The Life and Opinions of the Tomcat Murr

The Life and Opinions of the Tomcat Murr

Paperback(Revised ed.)

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Tomcat Murr is a loveable, self-taught animal who has written his own autobiography. But a printer's error causes his story to be accidentally mixed and spliced with a book about the composer Johannes Kreisler. As the two versions break off and alternate at dramatic moments, two wildly different characters emerge from the confusion - Murr, the confident scholar, lover, carouser and brawler, and the moody, hypochondriac genius Kreisler. In his exuberant and bizarre novel, Hoffmann brilliantly evokes the fantastic, the ridiculous and the sublime within the humdrum bustle of daily life, making The Life and Opinions of the Tomcat Murr (1820-22) one of the funniest and strangest novels of the nineteenth century.

For more than seventy years, Penguin has been the leading publisher of classic literature in the English-speaking world. With more than 1,700 titles, Penguin Classics represents a global bookshelf of the best works throughout history and across genres and disciplines. Readers trust the series to provide authoritative texts enhanced by introductions and notes by distinguished scholars and contemporary authors, as well as up-to-date translations by award-winning translators.

Product Details

ISBN-13: 9780140446319
Publisher: Penguin Publishing Group
Publication date: 11/01/1999
Series: Penguin Classics Series
Edition description: Revised ed.
Pages: 384
Sales rank: 446,403
Product dimensions: 5.10(w) x 7.90(h) x 0.90(d)
Age Range: 18 Years

About the Author

E T A Hoffmann (1776 - 1822) was born in Konigsberg and became one of the best known and influential authors of his time. He exploited the grotesque and the bizarre in a manner unmatched by any other Romantic writer. Jeremy Adler is Professor of German at King's College London. Anthea Bell has received many awards for her translations including the Mildred L. Batchelder Award in 1979, 1990 and 1995.

Read an Excerpt

Prince Hector insisted on surprising his beloved bride to be, they then went on to Princess Hedwiga's room. They found Julia with her.

Prince Hector flew to the Princess's side with the haste of the most ardent lover, pressed her hand tenderly to his lips a hundred times, swore that he had lived only in his thoughts of her, that an unfortunate misunderstanding had caused him the torments of Hell, that he could no longer endure separation from her whom he adored, and that now all the bliss of Heaven had opened up before him.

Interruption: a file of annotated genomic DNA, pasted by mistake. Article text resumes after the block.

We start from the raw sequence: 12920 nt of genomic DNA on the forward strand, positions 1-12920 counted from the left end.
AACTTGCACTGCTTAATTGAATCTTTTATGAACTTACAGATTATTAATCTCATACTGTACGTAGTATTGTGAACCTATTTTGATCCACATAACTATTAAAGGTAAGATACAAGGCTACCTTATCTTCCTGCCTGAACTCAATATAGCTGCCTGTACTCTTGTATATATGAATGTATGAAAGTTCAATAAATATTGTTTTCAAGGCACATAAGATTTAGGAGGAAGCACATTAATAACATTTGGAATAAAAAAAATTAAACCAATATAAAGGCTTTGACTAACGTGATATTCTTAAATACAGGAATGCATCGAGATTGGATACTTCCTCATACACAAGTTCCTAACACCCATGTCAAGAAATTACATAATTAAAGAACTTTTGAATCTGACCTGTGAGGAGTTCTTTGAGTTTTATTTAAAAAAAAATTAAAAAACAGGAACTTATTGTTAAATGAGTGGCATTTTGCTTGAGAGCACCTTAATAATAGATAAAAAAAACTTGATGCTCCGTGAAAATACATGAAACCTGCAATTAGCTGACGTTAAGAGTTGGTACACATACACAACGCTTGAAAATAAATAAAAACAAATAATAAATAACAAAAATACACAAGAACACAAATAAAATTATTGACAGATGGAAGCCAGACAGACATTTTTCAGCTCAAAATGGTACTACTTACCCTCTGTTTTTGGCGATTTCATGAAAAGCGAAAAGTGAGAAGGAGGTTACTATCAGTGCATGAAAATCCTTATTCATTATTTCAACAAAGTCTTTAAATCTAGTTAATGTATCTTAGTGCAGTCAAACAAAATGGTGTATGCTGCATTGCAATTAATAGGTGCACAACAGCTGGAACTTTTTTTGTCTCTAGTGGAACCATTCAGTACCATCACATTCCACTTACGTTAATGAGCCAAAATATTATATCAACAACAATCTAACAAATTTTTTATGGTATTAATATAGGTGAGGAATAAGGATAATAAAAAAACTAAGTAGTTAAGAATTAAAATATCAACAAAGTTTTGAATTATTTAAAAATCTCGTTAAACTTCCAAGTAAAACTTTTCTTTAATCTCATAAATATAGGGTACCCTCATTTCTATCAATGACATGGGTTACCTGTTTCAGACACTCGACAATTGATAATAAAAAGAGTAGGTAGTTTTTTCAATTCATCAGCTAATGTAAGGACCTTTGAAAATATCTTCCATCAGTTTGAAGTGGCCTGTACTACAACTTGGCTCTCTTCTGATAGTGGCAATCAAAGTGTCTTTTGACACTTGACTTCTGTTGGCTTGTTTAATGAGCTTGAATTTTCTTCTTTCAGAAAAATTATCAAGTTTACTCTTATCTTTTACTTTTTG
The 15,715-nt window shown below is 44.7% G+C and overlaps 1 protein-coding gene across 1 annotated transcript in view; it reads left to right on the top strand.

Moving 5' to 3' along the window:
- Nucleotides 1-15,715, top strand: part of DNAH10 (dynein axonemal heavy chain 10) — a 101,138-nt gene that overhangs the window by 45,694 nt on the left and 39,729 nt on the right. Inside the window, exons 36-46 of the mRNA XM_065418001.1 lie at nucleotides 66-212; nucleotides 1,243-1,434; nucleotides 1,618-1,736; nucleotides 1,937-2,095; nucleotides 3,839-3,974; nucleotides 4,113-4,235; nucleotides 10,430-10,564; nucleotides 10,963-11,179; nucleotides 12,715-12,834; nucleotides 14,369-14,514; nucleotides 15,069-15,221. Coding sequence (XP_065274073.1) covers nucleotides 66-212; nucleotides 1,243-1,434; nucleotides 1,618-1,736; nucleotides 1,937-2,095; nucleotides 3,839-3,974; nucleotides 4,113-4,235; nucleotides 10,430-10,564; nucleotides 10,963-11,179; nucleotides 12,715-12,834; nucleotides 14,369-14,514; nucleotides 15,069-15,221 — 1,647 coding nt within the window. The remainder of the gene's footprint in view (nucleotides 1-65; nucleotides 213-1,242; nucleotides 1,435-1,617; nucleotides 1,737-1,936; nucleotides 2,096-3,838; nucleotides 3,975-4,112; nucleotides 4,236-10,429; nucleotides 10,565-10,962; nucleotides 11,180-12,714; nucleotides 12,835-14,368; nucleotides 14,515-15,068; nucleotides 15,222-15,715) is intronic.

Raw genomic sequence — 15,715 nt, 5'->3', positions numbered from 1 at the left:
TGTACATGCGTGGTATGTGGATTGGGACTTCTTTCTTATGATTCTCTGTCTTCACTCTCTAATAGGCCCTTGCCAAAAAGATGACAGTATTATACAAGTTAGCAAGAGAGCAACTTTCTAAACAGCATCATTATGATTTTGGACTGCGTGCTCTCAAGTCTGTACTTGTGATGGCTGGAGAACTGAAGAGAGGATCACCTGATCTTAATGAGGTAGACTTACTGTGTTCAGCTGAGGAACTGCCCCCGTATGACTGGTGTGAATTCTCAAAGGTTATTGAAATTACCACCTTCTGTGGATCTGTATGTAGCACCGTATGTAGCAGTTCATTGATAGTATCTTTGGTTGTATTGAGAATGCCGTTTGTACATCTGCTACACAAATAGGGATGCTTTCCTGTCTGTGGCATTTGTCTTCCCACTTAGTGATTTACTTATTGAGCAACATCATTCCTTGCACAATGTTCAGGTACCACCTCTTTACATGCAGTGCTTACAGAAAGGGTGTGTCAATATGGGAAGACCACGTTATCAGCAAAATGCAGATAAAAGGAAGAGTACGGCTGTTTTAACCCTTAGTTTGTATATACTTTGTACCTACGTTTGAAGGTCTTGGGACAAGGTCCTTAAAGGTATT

Hedwiga received the Prince with an easy cheerfulness unlike her usual manner. She replied to his tender nothings as best a bride-to-be may, without giving too much of herself away in advance; indeed, she did not think it beneath her to tease him a little about his hiding place, assuring him that she could think of no prettier or more charming transformation than to see a milliner's block turn into a prince's head - for, she said, she had taken the head she saw in the gable window of the pavilion for just such a block. This gave rise to all manner of amiable chaffing of the happy pair, which seemed to please even Prince Irenaeus. He felt quite sure now that Madame Benzon had been in grave error about Kreisler, for in his opinion Princess Hedwiga's love for this handsomest of men was clear to see. The Princess seemed to be in rare, full bloom both of mind and body, as befits a happy bride.

With Julia, it was quite the opposite. As soon as she caught sight of the Prince she quivered in the grip of inner dread. Pale as death, she stood there with her eyes lowered to the ground, unable to make any movement, scarcely capable of standing upright.

After some time Prince Hector turned to Julia, with the words: 'Fraulein Benzon, if I am not mistaken?'

'A friend of the Princess's from earliest childhood - they're like a pair of sisters!'

As Prince Irenaeus spoke these words, Prince Hector took Julia's hand and whispered to her very softly, 'It is you alone I mean!'

Julia swayed; tears of the bitterest fear trickled from beneath her lashes. She would have fallen to the ground had Princess Hedwiga not swiftly thrust a chair towards her.

'Julia,' said the Princess quietly, as she leaned over her poor friend, 'Julia, pull yourself together! Don't you guess what a hard battle I am fighting?'


Excerpted from "The Life and Opinions of the Tomcat Murr"
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Copyright © 1999 E. T. A. Hoffmann.
Excerpted by permission of Penguin Publishing Group.
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